Seeing things in 3D certainly adds to the aesthetic experience. I personally hate shoot-out games, but I can imagine that walking through the classic Riven or Exile labyrinths would be greatly enhanced if it were in 3D.

We should however not overdo this: the distances of objects is generally of the order of a few meters which is vastly greater than the 6-7 cm separating our eyes. That means that most objects are not seen in 3D: the images in both eyes are not sufficiently different. I don’t know at which point it becomes important, but I would suggest closer than 3m. So overdoing it by pretending that objects that are further away should be rendered in 3d would be bad and make the scene artificial, like my miniature-looking landscapes.

I hear (but again I need to see this now!) that in modern equipment, the separation can be adjusted (indeed, not too difficult to implement!) by the user. That would be a good thing to have, since it would allow contrasting a better perception of depth at the touch of a button.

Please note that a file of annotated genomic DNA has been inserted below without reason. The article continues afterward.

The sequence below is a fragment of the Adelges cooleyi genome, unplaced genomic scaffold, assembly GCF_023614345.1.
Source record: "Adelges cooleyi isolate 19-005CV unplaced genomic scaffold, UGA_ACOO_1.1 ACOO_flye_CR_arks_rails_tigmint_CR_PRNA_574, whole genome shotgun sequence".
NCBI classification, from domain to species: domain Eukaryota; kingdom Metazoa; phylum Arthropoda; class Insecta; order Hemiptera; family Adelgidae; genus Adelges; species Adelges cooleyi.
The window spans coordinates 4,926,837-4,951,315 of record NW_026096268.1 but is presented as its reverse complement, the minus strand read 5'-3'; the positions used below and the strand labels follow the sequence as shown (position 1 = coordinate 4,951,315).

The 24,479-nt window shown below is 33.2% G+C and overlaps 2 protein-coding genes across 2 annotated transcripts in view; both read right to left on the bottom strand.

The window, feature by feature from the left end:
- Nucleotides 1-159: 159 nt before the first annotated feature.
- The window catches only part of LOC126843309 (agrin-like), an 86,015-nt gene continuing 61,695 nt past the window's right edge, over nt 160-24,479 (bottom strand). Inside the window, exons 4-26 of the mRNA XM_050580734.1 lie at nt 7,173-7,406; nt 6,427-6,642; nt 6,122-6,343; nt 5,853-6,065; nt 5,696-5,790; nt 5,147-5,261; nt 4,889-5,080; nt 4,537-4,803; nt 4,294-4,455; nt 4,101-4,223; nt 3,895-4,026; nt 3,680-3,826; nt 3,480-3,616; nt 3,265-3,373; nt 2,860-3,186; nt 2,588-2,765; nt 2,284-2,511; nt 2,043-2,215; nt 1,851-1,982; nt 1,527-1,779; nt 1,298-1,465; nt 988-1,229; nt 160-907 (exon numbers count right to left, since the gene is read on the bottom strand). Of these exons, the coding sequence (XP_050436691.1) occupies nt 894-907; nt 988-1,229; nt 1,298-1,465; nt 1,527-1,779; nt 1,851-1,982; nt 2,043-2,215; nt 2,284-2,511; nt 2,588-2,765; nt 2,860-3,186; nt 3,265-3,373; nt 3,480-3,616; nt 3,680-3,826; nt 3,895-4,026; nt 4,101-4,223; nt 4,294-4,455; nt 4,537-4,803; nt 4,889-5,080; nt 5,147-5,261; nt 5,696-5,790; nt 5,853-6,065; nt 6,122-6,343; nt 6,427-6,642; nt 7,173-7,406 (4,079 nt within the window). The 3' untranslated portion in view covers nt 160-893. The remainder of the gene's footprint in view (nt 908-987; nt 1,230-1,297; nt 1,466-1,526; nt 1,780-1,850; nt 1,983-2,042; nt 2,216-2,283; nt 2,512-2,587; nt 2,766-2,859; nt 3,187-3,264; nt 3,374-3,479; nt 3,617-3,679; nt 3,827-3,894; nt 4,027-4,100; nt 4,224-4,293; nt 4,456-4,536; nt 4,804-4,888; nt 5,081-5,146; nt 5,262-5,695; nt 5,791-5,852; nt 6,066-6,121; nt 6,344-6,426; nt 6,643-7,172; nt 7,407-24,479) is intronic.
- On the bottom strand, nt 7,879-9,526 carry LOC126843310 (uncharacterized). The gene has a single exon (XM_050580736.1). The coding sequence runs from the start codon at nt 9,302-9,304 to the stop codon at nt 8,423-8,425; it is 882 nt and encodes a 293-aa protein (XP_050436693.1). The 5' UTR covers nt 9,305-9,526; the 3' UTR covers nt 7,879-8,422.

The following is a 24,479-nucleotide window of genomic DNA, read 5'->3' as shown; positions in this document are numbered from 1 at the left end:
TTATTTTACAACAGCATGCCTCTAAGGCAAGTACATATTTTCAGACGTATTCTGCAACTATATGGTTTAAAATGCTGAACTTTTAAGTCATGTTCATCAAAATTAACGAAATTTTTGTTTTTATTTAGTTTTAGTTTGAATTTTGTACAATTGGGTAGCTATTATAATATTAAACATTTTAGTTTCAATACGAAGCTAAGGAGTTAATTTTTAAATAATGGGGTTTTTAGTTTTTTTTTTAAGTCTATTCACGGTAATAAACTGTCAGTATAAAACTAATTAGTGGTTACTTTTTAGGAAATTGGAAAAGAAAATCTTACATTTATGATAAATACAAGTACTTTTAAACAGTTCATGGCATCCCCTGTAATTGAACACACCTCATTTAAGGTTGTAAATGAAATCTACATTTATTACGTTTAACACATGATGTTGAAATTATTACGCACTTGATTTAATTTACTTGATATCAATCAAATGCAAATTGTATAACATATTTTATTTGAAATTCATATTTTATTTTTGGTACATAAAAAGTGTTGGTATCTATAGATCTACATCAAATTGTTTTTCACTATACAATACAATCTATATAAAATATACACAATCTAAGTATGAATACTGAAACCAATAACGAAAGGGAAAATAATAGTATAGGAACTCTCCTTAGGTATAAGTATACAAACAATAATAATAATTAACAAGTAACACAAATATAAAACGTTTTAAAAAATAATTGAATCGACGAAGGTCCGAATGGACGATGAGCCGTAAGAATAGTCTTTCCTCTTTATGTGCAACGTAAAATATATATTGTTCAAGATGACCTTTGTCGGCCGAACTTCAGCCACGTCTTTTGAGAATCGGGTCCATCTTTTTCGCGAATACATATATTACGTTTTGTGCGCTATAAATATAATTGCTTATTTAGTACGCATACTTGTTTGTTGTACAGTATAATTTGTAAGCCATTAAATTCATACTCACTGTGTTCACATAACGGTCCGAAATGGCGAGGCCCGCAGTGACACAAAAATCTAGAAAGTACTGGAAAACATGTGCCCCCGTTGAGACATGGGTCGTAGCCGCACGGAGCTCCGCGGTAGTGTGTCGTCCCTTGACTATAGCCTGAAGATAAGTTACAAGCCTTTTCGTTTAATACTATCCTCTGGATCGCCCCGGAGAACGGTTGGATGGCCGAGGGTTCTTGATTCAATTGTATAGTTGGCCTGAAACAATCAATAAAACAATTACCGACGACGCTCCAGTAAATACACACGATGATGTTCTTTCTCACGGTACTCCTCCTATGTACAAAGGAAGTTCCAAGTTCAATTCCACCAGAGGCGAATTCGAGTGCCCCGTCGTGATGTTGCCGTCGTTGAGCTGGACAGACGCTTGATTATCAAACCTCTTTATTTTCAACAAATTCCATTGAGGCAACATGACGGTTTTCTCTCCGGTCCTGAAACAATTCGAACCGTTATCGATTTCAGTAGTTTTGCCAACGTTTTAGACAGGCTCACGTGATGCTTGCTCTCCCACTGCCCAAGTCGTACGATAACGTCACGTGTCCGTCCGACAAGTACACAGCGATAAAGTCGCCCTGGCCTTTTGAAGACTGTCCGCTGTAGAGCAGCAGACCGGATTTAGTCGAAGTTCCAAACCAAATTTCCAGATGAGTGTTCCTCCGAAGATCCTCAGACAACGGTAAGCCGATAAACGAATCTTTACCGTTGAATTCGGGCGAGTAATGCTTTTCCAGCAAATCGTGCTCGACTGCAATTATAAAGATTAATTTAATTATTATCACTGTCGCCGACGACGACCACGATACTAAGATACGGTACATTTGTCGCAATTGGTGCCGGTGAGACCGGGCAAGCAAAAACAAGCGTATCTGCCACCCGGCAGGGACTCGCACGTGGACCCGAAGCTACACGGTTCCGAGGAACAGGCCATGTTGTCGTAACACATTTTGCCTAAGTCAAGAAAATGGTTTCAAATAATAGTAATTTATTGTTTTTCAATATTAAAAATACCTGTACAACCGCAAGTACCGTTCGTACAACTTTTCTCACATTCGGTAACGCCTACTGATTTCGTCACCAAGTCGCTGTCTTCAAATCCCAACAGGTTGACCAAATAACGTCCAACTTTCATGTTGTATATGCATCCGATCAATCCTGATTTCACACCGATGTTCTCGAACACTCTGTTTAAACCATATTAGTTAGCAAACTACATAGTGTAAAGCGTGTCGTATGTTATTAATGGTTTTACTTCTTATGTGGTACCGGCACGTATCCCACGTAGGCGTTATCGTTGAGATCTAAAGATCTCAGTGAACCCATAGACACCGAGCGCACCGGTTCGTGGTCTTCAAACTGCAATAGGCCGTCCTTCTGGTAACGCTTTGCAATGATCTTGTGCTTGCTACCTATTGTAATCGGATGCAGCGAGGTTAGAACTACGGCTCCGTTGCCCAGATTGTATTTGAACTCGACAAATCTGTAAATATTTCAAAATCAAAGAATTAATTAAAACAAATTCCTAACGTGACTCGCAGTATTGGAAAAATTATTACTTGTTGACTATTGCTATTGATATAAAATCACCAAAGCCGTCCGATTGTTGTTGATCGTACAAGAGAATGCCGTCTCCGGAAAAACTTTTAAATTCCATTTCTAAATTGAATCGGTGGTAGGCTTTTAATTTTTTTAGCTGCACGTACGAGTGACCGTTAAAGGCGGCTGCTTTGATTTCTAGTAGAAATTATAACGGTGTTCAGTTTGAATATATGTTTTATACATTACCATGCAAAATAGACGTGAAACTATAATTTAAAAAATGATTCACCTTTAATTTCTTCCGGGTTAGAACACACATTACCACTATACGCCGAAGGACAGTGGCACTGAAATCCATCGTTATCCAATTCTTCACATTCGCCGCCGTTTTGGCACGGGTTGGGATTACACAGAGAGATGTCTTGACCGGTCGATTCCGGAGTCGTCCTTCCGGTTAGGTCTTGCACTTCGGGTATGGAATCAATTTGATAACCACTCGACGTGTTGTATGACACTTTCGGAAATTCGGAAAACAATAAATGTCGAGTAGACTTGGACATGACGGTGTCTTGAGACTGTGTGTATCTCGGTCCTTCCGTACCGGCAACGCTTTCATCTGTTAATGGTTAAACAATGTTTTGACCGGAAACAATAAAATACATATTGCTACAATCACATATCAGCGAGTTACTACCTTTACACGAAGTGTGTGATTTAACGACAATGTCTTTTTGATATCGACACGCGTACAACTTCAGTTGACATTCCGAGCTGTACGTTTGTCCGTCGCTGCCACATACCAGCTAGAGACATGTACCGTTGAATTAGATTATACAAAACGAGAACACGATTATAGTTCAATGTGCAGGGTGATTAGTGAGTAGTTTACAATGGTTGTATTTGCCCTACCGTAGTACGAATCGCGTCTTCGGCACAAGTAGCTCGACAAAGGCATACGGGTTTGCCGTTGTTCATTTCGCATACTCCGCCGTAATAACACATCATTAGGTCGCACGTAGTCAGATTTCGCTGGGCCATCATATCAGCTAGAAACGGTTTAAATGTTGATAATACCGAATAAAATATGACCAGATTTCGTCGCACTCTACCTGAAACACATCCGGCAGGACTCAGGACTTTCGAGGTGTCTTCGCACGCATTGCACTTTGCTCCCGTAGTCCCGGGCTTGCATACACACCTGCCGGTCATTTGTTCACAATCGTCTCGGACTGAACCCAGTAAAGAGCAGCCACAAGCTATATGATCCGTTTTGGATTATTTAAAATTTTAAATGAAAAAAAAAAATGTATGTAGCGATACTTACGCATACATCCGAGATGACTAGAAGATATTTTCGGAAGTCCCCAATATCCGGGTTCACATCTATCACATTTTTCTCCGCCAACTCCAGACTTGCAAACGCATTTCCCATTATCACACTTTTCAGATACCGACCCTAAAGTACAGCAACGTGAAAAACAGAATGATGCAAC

I find it interesting that today’s world wide web is very much a 2D space and you are personally enamored by 3D imagery. Would you like to see a stereoscopic 3D world wide web future?

Personally I am interested in combining abstract concepts to help me understand the world around me. That usually means I need some notation: we use words and language for most everyday things, plus now also some photos and videos and even 3D. But I need also the notation of maths, chemistry and physics. The notation used there is not words or images but symbols placed in a 2D arrangement, in the form of diagrams, equations etc. There are rules for manipulating the equations.

When I look things up on the web I do not care much about any 3D effect there could be since I’m after abstract stuff. On the other hand, some understanding does need at least 3D (though how one would represent 4D or 5D I would not know). In chemistry especially one has been using 3D for a very long time: 3D molecules were the first 3D objects on the web, they date back to 1994 at least.